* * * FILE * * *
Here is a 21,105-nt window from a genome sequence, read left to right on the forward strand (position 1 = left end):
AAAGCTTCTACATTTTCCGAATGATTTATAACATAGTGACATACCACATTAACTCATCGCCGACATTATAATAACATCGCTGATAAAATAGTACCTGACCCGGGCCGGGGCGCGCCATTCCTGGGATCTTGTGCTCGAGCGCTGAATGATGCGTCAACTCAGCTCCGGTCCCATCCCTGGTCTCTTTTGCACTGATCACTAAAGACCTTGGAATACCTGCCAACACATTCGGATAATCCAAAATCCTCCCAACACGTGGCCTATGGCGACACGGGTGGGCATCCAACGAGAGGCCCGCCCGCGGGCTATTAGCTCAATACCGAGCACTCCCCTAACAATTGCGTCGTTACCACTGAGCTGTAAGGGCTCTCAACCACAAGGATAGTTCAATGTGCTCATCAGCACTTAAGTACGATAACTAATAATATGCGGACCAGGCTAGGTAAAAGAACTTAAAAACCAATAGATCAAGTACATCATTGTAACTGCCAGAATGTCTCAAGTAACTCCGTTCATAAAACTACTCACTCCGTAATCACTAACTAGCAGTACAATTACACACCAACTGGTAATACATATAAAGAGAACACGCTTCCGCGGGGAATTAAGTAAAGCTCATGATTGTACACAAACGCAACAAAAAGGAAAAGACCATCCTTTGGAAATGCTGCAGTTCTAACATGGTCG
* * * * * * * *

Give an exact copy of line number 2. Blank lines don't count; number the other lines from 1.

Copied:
AAAGCTTCTACATTTTCCGAATGATTTATAACATAGTGACATACCACATTAACTCATCGCCGACATTATAATAACATCGCTGATAAAATAGTACCTGACCCGGGCCGGGGCGCGCCATTCCTGGGATCTTGTGCTCGAGCGCTGAATGATGCGTCAACTCAGCTCCGGTCCCATCCCTGGTCTCTTTTGCACTGATCACTAAAGACCTTGGAATACCTGCCAACACATTCGGATAATCCAAAATCCTCCCAACACGTGGCCTATGGCGACACGGGTGGGCATCCAACGAGAGGCCCGCCCGCGGGCTATTAGCTCAATACCGAGCACTCCCCTAACAATTGCGTCGTTACCACTGAGCTGTAAGGGCTCTCAACCACAAGGATAGTTCAATGTGCTCATCAGCACTTAAGTACGATAACTAATAATATGCGGACCAGGCTAGGTAAAAGAACTTAAAAACCAATAGATCAAGTACATCATTGTAACTGCCAGAATGTCTCAAGTAACTCCGTTCATAAAACTACTCACTCCGTAATCACTAACTAGCAGTACAATTACACACCAACTGGTAATACATATAAAGAGAACACGCTTCCGCGGGGAATTAAGTAAAGCTCATGATTGTACACAAACGCAACAAAAAGGAAAAGACCATCCTTTGGAAATGCTGCAGTTCTAACATGGTCG